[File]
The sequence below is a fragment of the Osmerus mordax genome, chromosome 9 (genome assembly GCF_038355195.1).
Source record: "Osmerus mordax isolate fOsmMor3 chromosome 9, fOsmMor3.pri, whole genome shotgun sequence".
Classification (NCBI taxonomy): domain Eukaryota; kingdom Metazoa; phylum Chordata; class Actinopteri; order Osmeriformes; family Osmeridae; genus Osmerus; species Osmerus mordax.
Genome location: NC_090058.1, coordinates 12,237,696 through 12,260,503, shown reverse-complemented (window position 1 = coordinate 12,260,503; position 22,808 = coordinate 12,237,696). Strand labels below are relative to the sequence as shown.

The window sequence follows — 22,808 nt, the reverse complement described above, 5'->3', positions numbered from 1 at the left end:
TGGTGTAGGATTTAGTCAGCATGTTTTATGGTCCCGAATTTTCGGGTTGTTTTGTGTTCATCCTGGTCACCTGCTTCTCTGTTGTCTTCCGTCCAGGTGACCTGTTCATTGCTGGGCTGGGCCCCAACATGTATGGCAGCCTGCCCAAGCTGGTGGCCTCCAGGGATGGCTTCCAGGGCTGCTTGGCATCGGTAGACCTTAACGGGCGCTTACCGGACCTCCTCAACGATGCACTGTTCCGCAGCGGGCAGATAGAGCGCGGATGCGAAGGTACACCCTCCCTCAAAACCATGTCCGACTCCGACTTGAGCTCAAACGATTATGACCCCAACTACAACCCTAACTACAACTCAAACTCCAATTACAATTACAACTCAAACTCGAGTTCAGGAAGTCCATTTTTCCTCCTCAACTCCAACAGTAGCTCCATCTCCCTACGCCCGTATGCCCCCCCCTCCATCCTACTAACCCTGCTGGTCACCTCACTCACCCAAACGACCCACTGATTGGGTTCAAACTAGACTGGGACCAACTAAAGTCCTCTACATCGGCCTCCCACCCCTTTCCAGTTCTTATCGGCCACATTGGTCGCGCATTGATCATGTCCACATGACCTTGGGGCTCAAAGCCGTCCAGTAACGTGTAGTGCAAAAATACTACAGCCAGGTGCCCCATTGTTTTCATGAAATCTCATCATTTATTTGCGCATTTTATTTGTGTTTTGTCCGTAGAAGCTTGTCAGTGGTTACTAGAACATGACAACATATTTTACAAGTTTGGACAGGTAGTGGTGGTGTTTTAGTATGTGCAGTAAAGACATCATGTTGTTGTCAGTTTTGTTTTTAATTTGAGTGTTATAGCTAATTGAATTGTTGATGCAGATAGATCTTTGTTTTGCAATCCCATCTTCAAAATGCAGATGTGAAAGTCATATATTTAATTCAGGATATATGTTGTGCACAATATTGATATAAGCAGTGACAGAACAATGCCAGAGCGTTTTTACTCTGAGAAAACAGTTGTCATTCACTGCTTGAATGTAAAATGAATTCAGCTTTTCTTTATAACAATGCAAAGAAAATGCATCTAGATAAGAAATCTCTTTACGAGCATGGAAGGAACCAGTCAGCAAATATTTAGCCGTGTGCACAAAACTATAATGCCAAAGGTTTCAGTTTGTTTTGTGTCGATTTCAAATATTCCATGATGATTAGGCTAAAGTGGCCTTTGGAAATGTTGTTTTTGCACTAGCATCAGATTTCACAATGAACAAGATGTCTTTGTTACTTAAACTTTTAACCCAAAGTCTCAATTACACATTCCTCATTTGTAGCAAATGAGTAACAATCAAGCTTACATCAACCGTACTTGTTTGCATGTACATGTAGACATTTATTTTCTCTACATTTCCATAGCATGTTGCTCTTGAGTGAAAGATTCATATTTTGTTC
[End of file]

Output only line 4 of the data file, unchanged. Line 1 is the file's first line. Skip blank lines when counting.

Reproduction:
Genome location: NC_090058.1, coordinates 12,237,696 through 12,260,503, shown reverse-complemented (window position 1 = coordinate 12,260,503; position 22,808 = coordinate 12,237,696). Strand labels below are relative to the sequence as shown.